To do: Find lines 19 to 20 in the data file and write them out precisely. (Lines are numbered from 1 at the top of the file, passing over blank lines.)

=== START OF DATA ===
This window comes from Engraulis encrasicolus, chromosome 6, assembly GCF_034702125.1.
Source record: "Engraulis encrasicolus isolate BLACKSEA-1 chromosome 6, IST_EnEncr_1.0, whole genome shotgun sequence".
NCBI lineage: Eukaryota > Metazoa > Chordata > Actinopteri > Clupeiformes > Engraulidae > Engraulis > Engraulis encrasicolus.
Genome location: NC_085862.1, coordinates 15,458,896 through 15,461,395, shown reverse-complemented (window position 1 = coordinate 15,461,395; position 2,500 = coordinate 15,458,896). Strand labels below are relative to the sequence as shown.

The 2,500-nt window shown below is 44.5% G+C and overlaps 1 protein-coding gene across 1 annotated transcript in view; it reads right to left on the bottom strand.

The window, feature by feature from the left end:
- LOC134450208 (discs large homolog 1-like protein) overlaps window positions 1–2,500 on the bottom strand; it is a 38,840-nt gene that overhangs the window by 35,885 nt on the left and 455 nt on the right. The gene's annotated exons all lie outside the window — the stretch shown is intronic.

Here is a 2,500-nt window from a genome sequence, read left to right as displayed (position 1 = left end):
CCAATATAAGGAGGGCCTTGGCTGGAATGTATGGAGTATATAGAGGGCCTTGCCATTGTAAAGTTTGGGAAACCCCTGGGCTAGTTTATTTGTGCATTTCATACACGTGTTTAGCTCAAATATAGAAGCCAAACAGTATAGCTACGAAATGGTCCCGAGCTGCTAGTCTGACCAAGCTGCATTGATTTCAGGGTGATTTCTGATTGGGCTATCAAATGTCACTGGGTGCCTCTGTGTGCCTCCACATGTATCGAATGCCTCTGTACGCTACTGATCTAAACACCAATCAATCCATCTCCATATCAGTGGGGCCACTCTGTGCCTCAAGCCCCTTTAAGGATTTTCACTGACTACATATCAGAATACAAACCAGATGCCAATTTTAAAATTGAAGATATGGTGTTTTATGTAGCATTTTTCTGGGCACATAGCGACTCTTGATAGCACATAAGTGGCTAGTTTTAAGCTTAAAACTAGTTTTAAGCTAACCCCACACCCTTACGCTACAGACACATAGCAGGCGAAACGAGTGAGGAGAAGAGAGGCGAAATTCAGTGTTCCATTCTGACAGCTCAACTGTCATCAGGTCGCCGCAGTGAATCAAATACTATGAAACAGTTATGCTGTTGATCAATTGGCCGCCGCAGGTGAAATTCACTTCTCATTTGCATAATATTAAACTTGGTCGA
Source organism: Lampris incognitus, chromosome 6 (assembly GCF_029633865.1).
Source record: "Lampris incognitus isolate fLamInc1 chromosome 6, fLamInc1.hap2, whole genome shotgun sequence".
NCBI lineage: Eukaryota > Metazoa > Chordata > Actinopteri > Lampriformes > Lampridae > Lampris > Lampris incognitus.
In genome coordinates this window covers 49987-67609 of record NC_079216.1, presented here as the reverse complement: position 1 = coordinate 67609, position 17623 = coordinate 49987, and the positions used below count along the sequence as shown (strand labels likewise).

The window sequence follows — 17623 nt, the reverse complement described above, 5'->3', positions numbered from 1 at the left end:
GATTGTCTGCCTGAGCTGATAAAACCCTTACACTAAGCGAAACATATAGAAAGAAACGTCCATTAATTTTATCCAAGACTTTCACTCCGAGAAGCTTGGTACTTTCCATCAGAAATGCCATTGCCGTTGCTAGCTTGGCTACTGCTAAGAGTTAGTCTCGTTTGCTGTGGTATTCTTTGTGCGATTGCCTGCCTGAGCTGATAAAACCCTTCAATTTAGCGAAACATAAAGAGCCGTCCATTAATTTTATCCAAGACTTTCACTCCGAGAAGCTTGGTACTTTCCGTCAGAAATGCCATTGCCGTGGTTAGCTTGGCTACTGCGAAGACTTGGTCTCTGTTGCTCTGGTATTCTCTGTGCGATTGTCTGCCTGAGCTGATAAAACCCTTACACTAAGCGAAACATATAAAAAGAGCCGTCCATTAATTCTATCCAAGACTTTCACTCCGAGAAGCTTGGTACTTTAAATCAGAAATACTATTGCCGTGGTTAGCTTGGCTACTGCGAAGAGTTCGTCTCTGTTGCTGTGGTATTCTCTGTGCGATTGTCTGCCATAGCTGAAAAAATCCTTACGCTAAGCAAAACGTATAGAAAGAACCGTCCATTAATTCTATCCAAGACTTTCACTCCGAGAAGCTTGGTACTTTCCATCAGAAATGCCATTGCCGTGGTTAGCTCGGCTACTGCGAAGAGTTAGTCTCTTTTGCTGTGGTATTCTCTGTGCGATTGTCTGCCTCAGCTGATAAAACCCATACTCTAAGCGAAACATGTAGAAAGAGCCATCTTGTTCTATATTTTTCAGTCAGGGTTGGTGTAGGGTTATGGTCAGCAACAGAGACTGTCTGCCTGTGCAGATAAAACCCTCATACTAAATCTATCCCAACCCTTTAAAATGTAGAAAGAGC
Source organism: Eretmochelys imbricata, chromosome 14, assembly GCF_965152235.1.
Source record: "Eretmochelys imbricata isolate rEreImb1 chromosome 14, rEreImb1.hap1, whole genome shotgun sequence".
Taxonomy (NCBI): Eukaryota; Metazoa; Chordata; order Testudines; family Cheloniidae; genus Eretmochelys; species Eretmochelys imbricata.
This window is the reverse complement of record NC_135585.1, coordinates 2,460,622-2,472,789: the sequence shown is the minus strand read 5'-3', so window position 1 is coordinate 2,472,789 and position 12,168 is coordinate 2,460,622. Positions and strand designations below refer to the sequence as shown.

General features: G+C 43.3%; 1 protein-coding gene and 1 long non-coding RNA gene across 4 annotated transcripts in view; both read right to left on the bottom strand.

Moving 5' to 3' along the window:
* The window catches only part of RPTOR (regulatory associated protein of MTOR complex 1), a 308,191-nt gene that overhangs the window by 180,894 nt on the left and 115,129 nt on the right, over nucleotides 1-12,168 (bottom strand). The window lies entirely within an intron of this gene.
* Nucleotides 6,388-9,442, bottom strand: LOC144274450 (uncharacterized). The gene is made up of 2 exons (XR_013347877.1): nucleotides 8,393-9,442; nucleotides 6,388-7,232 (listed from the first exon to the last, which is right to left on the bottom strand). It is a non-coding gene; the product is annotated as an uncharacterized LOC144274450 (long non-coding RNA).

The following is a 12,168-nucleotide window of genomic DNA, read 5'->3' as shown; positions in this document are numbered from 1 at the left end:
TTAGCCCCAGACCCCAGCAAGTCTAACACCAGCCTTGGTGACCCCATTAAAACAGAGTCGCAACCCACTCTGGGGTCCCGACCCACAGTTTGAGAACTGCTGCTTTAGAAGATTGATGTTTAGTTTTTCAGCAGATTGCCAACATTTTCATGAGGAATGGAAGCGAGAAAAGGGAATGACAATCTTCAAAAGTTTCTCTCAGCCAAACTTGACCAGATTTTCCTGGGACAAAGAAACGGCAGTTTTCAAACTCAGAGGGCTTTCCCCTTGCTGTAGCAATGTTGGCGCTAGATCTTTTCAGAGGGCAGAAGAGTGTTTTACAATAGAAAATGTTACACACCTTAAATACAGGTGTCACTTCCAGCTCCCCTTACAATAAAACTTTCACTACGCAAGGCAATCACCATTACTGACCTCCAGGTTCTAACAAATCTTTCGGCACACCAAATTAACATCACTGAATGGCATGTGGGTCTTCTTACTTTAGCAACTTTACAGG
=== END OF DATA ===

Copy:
This window is the reverse complement of record NC_135585.1, coordinates 2,460,622-2,472,789: the sequence shown is the minus strand read 5'-3', so window position 1 is coordinate 2,472,789 and position 12,168 is coordinate 2,460,622. Positions and strand designations below refer to the sequence as shown.

General features: G+C 43.3%; 1 protein-coding gene and 1 long non-coding RNA gene across 4 annotated transcripts in view; both read right to left on the bottom strand.